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Lazarus Group Attacks Banks, Bitcoin Users in New …

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A new Lazarus Group cyberattack campaign combines spear-phishing techniques with a cryptocurrency scanner designed to scan for Bitcoin wallets.

The Lazarus Group has been discovered behind a new cyberattack campaign dubbed HaoBao targeting banks and Bitcoin users via spear phishing lures that deliver a new cryptocurrency scanner that hunts for Bitcoin wallets.

The attack campaign uses spear-phishing emails impersonating job recruiters, a tactic previously seen from the group – widely believed by researchers to operate out of North Korea – last year. From April through October 2017, researchers at McAfee Advanced Threat Research (ATR) saw Lazarus Group using job descriptions to target a range of organizations in English and Korean, gain access to their environments, and then steal sensitive data or money.

In January 2018, researchers detected the start of a new campaign when they found a malicious document disguised as job recruitment for a business development executive located in Hong Kong. More malicious files with the same “Windows User” author appeared from January 16-24.

While the fake job recruitment messages are similar to those seen last year, the implants in this campaign have never been previously seen in the wild or used in previous Lazarus Group attacks, says Ryan Sherstobitoff, McAfee senior analyst of malware campaigns.

When a victim selects “enable content,” the malicious document launches one of two payloads on the system via a Visual Basic macro. The first is a lightweight cryptocurrency scanner, which gathers data on processes and users then scans for a registry key and Bitcoin wallet. Attackers can observe traffic sent to the C&C server to determine whether a machine uses Bitcoin or not.

“It’s being more focused and filtering out targets of interest,” Sherstobitoff explains. “They’re getting more aggressive with Bitcoin stealing, and more aggressive in the way they target.”

If the malware detects a machine has a Bitcoin wallet, it deploys and installs another payload. The secondary payload is a long-term implant intended to gain persistence on the machine. While researchers weren’t able to observe this directly, he says this second stage probably has capabilities to steal private keys or siphon from the victim’s Bitcoin wallet.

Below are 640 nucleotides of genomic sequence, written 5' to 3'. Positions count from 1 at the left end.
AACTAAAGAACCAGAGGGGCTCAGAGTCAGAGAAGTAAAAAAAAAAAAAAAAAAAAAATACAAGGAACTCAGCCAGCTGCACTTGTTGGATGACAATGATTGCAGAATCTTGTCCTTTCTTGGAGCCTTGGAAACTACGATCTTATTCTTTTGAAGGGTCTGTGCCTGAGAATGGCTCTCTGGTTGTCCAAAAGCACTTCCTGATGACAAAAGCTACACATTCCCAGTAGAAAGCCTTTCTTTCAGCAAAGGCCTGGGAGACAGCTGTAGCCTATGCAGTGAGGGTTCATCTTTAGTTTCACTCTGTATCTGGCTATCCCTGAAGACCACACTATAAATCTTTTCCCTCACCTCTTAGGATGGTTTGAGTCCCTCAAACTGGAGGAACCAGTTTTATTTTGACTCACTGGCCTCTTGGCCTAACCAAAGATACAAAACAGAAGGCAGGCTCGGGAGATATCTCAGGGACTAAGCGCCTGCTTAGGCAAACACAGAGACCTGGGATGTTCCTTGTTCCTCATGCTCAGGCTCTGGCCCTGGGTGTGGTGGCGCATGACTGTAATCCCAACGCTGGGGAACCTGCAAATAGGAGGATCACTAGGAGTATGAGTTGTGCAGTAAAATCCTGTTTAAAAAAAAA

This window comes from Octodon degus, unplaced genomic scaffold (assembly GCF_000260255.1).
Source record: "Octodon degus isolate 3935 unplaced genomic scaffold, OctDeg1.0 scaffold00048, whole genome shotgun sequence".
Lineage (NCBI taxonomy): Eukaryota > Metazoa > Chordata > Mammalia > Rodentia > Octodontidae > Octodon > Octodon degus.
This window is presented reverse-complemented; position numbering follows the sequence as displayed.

Shrinking Footprints

Sherstobitoff says this campaign demonstrates Lazarus Group is moving toward smaller implants as opposed to large files and installations it used in the past. HaoBao loads directly into memory to scan information, making forensics recovery more difficult.

“They’re going fileless, and going for reduced implants, and reducing the footprint overall on the machine and cleaning up more quickly,” he says of their change in tactics. Moving forward, he expects they’ll continue to shrink their presence so it’s as small as needed to be successful.

Antivirus tools would detect this implant but overall, discovery is difficult because the attack is fairly targeted, says Sherstobitoff. “If your AV products aren’t totally up-to-date, there’s high potential these things can go for a number of days or months without being seen.”

Further, attackers may use data from the initial scan to tailor their secondary payload. For example, he continues, if the scanner determines a system is running a certain type of antivirus software, attackers could craft the second stage to evade detection.

There have been signs of increased activity from Lazarus Group, which researchers believe is based in North Korea. The US-CERT today published an advisory stating the DHS and FBI have detected Trojan malware variants HARDRAIN and BADCALL used by the North Korean government. The US government refers to North Korean cyber activity as Hidden Cobra, another term for the group.

Going for Gold

Previous Lazarus Group campaigns from 2017 focused on both money and data theft. This time, it seems their focus is exclusively on Bitcoin. HaoBao is used to target financial organizations and institutions that use or trade Bitcoin, which might have wallets, Sherstobitoff says.

He points out that only two organizations were used as a lure in the spear-phishing emails used in this attack. The job descriptions used in fraudulent emails are legitimate positions taken from real career sites. While the targets are unknown, all are related to cryptocurrency.

Cryptocurrency is a growing target for attackers because it’s highly anonymous, and there aren’t many regulations that make catching crypto theft east. Many attackers have found it’s more lucrative for them to steal compute power for mining cryptocurrencies, as opposed to stealing data, says RedLock CEO Varun Badhwar. Cryptojacking attacks on businesses often go unnoticed.

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Kelly Sheridan is Associate Editor at Dark Reading. She started her career in business tech journalism at Insurance & Technology and most recently reported for InformationWeek, where she covered Microsoft and business IT. Sheridan earned her BA at Villanova University. View Full Bio

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